The Florida legal system takes a firm stance against repeat offenders and has established specific sentencing designations to ensure enhanced penalties for those who repeatedly engage in criminal activities. These sentencing enhancements are discussed in further detail below.
To qualify as a Habitual Felony Offender (HFO), pursuant to section 775.084(1)(a), Florida Statutes, an individual must have two or more prior felony convictions in Florida or similar offenses from other jurisdictions.10 Secondly, the current felony that triggers HFO classification must have been committed during a prison term or within five years of release from prison. Finally, the current felony and at least one of the two prior convictions should not involve controlled substance-related offenses under Section 893.13, Florida Statutes.
The impact of HFO classification is significant, doubling prison terms. For example, a typical third-degree felony with a five-year maximum becomes 10 years, second-degree felonies with a 15-year maximum becomes 30 years, and first-degree felonies with a 30-year maximum result in life imprisonment.
To be designated a Habitual Violent Felony Offender (HVFO), pursuant to section 775.084(1)(b), Florida Statutes, one must have a previous felony conviction and at least one of the Defendant’s prior convictions was for a specified offense.11 Specified offenses are outlined in the statute and include aggravated assault, arson, murder, and robbery, among others. The complete list can be found in section § 775.084(1)(b). The current felony triggering HVFO status must be one of the enumerated offenses and committed while serving a sentence for a prior enumerated offense or within five years of release.
HVFO sentencing enhancements carry even more substantial weight than those applied to habitual felony offenders. For third-degree felonies, the term increases to up to 10 years, with no eligibility for release until five years have been served – effectively establishing a minimum mandatory 5-year term. Second-degree felonies, usually carrying a maximum 15-year sentence, elevate to up to 30 years, coupled with a non-negotiable minimum mandatory sentence of 10 years. First-degree felonies, typically subject to a maximum of 30 years behind bars, result in a minimum mandatory 10-year sentence. Life felony convictions while classified as an HVFO lead to a minimum mandatory 15-year sentence.
Under section 775.084(1)(d), to be classified as a Violent Career Criminal, an individual must have three or more prior convictions for specific offenses outlined in the statute, like aggravated child abuse, escape, and forcible felonies, among others.12 You can find the complete list in section § 775.084(1)(d). Secondly, the person must have a history of being incarcerated in prison, and the felony to be sentenced is on the enumerated list and was committed during a prior prison sentence or within five years of release from prison.
For those designated as Violent Career Criminals, the consequences are significant, turning typical sentences into 15 years for third-degree felonies (with a mandatory minimum of 10 years), 40 years for second-degree felonies (with a mandatory minimum of 30 years), life imprisonment for first-degree felonies (with a mandatory minimum of 10 years), and life sentences for life felony convictions, with no judicial discretion.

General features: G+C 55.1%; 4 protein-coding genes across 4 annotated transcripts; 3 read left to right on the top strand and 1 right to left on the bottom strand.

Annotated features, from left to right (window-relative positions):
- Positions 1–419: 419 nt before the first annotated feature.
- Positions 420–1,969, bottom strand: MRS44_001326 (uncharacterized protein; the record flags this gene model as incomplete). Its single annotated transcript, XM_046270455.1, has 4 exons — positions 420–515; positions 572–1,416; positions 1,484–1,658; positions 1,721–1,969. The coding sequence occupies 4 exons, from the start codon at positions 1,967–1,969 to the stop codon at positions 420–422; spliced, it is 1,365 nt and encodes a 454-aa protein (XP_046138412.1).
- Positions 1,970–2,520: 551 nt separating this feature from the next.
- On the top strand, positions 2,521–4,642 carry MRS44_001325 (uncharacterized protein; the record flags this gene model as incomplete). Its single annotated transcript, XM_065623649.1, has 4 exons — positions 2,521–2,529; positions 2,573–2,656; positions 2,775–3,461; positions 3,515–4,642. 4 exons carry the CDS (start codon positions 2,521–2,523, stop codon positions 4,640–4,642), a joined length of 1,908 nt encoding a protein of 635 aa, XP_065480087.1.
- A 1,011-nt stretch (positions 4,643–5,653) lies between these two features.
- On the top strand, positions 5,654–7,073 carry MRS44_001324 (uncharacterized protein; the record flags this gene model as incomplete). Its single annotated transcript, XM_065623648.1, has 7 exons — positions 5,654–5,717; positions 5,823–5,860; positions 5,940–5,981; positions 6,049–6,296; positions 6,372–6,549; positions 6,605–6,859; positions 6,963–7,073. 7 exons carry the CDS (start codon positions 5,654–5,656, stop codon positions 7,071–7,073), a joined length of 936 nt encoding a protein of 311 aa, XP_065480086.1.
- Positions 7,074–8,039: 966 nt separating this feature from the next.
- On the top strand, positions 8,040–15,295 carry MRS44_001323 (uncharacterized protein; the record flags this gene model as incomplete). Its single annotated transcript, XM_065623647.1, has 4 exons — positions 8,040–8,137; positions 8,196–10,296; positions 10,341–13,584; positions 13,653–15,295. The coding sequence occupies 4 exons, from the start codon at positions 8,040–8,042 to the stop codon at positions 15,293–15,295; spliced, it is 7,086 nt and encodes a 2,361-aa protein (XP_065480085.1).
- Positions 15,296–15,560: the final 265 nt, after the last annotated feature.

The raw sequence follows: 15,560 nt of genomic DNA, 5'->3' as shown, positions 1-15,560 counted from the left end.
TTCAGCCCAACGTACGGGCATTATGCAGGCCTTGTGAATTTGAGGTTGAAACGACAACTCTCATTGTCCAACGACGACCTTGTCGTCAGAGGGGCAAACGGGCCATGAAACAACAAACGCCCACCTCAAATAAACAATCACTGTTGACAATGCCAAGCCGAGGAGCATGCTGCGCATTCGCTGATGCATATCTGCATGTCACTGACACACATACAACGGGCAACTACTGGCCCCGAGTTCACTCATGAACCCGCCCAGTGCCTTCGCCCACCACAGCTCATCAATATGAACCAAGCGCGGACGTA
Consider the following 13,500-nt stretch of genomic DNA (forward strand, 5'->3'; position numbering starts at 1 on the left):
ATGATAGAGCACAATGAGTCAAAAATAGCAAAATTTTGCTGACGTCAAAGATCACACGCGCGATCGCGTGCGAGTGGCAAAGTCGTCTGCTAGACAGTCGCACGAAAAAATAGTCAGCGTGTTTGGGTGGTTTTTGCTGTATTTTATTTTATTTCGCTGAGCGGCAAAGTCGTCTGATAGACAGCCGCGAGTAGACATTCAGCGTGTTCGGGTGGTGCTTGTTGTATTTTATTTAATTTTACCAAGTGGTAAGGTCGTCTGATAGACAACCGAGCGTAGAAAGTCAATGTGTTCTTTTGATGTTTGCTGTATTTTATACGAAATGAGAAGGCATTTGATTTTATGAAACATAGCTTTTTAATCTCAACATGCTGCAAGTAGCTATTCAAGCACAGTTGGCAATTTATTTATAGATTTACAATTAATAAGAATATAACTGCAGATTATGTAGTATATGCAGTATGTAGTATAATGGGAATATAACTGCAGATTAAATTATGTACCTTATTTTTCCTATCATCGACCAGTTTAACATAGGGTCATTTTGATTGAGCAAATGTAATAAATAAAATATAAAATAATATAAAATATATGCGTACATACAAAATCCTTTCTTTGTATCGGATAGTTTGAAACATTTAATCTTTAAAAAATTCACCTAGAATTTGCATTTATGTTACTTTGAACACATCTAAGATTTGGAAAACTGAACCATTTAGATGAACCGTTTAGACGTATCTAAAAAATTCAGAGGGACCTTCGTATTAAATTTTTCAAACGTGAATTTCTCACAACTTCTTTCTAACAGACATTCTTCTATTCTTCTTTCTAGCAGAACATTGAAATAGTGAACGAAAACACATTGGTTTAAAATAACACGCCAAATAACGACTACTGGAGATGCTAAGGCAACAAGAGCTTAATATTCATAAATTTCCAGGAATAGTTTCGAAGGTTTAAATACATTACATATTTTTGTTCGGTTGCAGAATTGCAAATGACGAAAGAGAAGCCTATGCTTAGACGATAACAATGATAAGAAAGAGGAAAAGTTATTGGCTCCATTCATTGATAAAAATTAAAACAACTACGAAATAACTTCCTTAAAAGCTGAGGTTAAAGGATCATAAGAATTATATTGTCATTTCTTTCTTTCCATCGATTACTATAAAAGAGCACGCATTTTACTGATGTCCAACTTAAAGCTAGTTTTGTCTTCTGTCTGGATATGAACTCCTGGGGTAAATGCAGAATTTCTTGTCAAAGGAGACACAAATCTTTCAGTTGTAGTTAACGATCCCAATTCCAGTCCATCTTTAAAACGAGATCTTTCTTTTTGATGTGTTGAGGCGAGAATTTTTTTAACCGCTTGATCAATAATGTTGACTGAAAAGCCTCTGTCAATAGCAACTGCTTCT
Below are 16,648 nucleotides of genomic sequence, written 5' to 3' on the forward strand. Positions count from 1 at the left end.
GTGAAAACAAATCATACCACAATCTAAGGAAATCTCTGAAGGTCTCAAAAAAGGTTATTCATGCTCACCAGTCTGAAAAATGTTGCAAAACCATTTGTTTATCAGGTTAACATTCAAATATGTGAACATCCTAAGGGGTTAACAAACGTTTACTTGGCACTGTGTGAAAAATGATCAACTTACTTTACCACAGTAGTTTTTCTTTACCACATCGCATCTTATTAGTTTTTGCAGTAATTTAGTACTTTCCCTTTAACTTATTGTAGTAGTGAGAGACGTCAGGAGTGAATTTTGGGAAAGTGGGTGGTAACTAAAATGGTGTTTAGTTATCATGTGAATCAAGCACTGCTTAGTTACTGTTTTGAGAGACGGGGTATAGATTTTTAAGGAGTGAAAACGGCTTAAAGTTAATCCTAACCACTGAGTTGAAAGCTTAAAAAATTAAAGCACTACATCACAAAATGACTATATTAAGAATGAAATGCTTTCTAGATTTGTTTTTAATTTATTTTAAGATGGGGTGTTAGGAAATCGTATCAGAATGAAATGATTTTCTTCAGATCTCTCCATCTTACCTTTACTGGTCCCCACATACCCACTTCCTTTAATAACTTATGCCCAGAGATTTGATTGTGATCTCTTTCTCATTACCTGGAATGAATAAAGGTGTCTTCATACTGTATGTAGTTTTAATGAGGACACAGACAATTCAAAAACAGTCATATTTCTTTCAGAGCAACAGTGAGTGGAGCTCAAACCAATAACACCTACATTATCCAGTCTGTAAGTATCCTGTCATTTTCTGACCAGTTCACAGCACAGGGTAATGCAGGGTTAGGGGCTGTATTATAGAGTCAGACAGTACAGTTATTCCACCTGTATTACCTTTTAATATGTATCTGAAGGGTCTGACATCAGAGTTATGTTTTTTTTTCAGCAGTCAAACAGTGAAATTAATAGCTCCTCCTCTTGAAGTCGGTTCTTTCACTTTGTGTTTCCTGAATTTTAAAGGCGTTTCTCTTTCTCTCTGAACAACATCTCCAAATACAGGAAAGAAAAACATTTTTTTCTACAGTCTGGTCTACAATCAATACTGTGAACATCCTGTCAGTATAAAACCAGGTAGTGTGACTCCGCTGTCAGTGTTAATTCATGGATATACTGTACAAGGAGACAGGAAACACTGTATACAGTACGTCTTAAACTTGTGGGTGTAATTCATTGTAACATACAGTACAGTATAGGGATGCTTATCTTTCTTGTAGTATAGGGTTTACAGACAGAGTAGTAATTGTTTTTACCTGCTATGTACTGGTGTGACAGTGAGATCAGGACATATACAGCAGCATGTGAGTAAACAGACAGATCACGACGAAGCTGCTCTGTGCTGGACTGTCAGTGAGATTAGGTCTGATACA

Pursuant to section 775.082(9)(a), Florida Statutes, qualification as a Prison Releasee Reoffender requires committing specified offenses during a prison term, escape status, or within three years following release.13 For a comprehensive list of these specified offenses, please refer to section 775.082(9)(a).
In this situation, when someone commits a third-degree felony, they face a mandatory minimum prison sentence of five years, which is typically the maximum penalty. For second-degree felony convictions, the minimum sentence increases to 15 years, surpassing the typical maximum. Likewise, for first-degree felonies, this designation imposes a mandatory 30-year sentence, and for life felonies, it leads to a life sentence. This classification leaves no room for judicial discretion.
In addition to the possibility of imprisonment and fines, a felony conviction in Florida carries a host of other devastating consequences:
Make no mistake—being convicted of a felony will severely limit your employment opportunities, your ability to secure suitable housing, and your freedoms in many other aspects of life, including travel and securing loans. This also means a loss of civil rights like voting and owning firearms.
If you’re facing such dire circumstances, it is imperative to seek the assistance of an experienced Tampa felony lawyer. Not only can proper legal representation help you navigate the complicated legal system, but a skillful attorney can also significantly affect the outcome of your case. Should your attorney successfully avoid a conviction—and provided you have no prior convictions—you can then discuss the possibility of sealing or expunging your felony criminal record. Don’t let a felony charge define your future. Contact a Tampa felony lawyer today to discuss your options.
The Law Office of William B. Wynne represents clients in all criminal matters, including felony cases. Consultations are free of charge, and we offer payment plans to those who qualify. Call today to speak with a Tampa felony lawyer! (813) 532-5057.